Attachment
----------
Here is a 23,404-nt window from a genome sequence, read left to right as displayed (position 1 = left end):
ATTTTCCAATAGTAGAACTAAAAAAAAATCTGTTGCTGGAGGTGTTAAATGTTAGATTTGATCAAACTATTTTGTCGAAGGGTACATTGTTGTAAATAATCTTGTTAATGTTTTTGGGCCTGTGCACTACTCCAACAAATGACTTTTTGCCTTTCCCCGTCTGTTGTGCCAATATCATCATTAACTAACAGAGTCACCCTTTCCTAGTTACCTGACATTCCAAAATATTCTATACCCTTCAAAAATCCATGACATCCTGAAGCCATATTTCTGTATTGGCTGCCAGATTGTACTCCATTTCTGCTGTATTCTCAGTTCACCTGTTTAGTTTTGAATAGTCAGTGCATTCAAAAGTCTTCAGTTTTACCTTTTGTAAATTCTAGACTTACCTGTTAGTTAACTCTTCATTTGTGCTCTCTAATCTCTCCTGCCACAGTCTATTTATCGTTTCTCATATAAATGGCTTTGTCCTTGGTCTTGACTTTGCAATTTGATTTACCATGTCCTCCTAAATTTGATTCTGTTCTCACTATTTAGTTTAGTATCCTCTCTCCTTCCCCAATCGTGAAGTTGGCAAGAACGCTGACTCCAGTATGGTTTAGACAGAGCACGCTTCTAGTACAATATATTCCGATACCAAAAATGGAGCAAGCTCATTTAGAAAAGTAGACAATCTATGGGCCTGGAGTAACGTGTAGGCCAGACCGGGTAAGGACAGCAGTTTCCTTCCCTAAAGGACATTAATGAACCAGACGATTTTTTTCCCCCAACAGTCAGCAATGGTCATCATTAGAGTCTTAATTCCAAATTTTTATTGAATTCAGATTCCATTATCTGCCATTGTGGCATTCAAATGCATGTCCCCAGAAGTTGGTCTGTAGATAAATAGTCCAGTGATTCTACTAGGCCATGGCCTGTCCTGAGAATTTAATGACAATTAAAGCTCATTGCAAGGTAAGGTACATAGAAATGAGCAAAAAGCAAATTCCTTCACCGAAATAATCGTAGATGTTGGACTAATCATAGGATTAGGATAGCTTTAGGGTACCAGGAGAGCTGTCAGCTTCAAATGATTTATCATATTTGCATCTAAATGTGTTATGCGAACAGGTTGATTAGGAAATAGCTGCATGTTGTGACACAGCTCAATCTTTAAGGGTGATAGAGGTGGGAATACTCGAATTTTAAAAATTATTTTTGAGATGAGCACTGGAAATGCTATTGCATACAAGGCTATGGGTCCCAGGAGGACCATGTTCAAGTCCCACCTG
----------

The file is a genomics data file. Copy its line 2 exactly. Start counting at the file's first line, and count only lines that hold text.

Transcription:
ATTTTCCAATAGTAGAACTAAAAAAAAATCTGTTGCTGGAGGTGTTAAATGTTAGATTTGATCAAACTATTTTGTCGAAGGGTACATTGTTGTAAATAATCTTGTTAATGTTTTTGGGCCTGTGCACTACTCCAACAAATGACTTTTTGCCTTTCCCCGTCTGTTGTGCCAATATCATCATTAACTAACAGAGTCACCCTTTCCTAGTTACCTGACATTCCAAAATATTCTATACCCTTCAAAAATCCATGACATCCTGAAGCCATATTTCTGTATTGGCTGCCAGATTGTACTCCATTTCTGCTGTATTCTCAGTTCACCTGTTTAGTTTTGAATAGTCAGTGCATTCAAAAGTCTTCAGTTTTACCTTTTGTAAATTCTAGACTTACCTGTTAGTTAACTCTTCATTTGTGCTCTCTAATCTCTCCTGCCACAGTCTATTTATCGTTTCTCATATAAATGGCTTTGTCCTTGGTCTTGACTTTGCAATTTGATTTACCATGTCCTCCTAAATTTGATTCTGTTCTCACTATTTAGTTTAGTATCCTCTCTCCTTCCCCAATCGTGAAGTTGGCAAGAACGCTGACTCCAGTATGGTTTAGACAGAGCACGCTTCTAGTACAATATATTCCGATACCAAAAATGGAGCAAGCTCATTTAGAAAAGTAGACAATCTATGGGCCTGGAGTAACGTGTAGGCCAGACCGGGTAAGGACAGCAGTTTCCTTCCCTAAAGGACATTAATGAACCAGACGATTTTTTTCCCCCAACAGTCAGCAATGGTCATCATTAGAGTCTTAATTCCAAATTTTTATTGAATTCAGATTCCATTATCTGCCATTGTGGCATTCAAATGCATGTCCCCAGAAGTTGGTCTGTAGATAAATAGTCCAGTGATTCTACTAGGCCATGGCCTGTCCTGAGAATTTAATGACAATTAAAGCTCATTGCAAGGTAAGGTACATAGAAATGAGCAAAAAGCAAATTCCTTCACCGAAATAATCGTAGATGTTGGACTAATCATAGGATTAGGATAGCTTTAGGGTACCAGGAGAGCTGTCAGCTTCAAATGATTTATCATATTTGCATCTAAATGTGTTATGCGAACAGGTTGATTAGGAAATAGCTGCATGTTGTGACACAGCTCAATCTTTAAGGGTGATAGAGGTGGGAATACTCGAATTTTAAAAATTATTTTTGAGATGAGCACTGGAAATGCTATTGCATACAAGGCTATGGGTCCCAGGAGGACCATGTTCAAGTCCCACCTG